When Edward de Bono first propounded the principles of lateral thinking, it is quite possible that even he never dreamed of the various fields in which these principles could be and would be applied. Creative writing, and particularly fiction writing, is one off beat field where some techniques of lateral thinking can be usefully applied.
From my personal experience, I can state that there are three most useful lateral thinking techniques from the point of view of a writer. I have named them the hyper jump, the random stimulation, and the reversal.
Of these three techniques, the reversal method is the easiest to use. Take an accepted fact, turn it on its head, then justify the reversed fact.
For example, it is an accepted fact that man descended from apes. Now reverse it. You have the premise that apes descended from man. At this point, there are two ways to develop the story. Either you begin with the above stated premise and use your story to prove its truth, or you forget about proving anything and simply construct your story in such a way that the events in the story lead to the conclusion that apes did descend from man. I used this idea in a short-story called "Ancestor". The story has been published in GateWay S-F.
Writers have been using this writing technique long before the advent of lateral thinking and long before the technique was named. One of the earliest examples of the application of reversal technique in English literature is probably H.G. Wells' famous story, "The Country of the Blind." Here, Wells takes the age old adage that in the land of the blind, even a one-eyed person would be king, upends it and shows us that, on the contrary, a person with sight would be useless in the country of the blind.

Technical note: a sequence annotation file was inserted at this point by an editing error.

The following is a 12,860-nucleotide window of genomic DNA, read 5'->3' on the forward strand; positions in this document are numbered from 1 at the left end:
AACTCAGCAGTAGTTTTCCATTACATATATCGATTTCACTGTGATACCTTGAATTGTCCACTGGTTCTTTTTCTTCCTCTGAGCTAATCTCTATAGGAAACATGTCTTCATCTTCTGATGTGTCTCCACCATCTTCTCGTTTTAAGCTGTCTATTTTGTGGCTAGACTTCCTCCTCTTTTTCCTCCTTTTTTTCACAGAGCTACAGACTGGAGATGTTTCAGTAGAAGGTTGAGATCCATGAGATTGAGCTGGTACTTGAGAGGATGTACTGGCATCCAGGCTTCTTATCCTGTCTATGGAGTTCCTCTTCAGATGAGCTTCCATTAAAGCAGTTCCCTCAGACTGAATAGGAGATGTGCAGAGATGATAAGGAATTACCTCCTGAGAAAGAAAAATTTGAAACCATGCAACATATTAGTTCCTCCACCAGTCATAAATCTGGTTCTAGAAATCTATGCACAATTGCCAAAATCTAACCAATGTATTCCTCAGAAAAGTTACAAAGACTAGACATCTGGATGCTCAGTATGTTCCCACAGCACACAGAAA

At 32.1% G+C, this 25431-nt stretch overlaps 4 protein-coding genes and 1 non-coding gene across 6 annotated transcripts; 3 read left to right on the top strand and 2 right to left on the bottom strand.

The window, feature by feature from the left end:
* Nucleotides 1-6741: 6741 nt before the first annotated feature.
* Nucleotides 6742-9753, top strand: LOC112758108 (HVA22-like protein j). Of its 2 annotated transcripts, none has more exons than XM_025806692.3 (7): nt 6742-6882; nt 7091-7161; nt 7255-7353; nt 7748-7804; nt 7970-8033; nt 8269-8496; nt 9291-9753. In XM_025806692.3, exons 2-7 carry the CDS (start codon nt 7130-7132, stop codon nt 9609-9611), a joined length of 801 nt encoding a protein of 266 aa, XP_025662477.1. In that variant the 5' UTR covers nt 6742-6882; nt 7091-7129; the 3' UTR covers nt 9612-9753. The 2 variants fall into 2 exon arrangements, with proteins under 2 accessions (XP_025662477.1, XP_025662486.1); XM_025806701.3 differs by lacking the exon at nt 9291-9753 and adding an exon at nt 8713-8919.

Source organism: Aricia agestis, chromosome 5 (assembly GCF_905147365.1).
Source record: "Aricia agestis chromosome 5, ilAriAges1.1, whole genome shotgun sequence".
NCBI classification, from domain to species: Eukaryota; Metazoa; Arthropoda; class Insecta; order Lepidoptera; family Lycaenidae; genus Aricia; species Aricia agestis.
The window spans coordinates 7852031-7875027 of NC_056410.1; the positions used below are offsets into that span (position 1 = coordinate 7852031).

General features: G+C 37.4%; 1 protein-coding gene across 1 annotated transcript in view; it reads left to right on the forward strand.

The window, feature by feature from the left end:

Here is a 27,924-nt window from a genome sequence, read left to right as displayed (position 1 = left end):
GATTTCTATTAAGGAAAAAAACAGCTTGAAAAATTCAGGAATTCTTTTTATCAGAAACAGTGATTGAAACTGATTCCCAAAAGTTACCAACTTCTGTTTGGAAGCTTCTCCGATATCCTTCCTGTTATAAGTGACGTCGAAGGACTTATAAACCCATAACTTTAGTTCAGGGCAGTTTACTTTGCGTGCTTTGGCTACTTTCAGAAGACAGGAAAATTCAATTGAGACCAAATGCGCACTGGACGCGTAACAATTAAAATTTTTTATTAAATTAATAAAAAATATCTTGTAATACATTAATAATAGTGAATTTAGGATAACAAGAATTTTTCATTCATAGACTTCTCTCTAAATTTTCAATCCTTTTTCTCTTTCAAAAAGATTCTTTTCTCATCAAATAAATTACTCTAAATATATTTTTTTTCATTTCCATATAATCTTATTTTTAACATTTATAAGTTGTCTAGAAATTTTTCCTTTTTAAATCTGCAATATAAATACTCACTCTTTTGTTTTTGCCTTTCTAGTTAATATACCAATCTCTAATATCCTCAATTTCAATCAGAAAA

It is interesting to note that it was this technique that -- in the middle of the twentieth century -- changed a small publishing concern into a multi-million-dollar empire. Prior to 1961, it was assumed in the comics industry that having super powers is a great thing. Then along came Stan Lee and started producing comics (Fantastic Four, Spider Man, Incredible Hulk) that showed that super powers can bring more trouble than good. People liked this new, unexpected angle, and Marvel Comics shot to fame.
Let me now come to the second lateral thinking technique: the "hyper jump."
In this technique, the writer starts by assuming a totally unbelievable, improbable and almost impossible condition, then proceeds to show that such a condition is after all possible.
For example, ask yourself a question: Why did we stop manned rocket flights to moon? Jump to a wild conclusion: Because the moon, in actual fact, turned into green cheese. Too wild? Well, John Brunner did write a story wherein the moon turned into green cheese -- and it was not a fantasy, but was a science fiction story.
At this point it is fairly obvious that both these techniques are more useful in generation of story ideas than as plot development devices. More suited for use in plot development is the technique of random stimulation.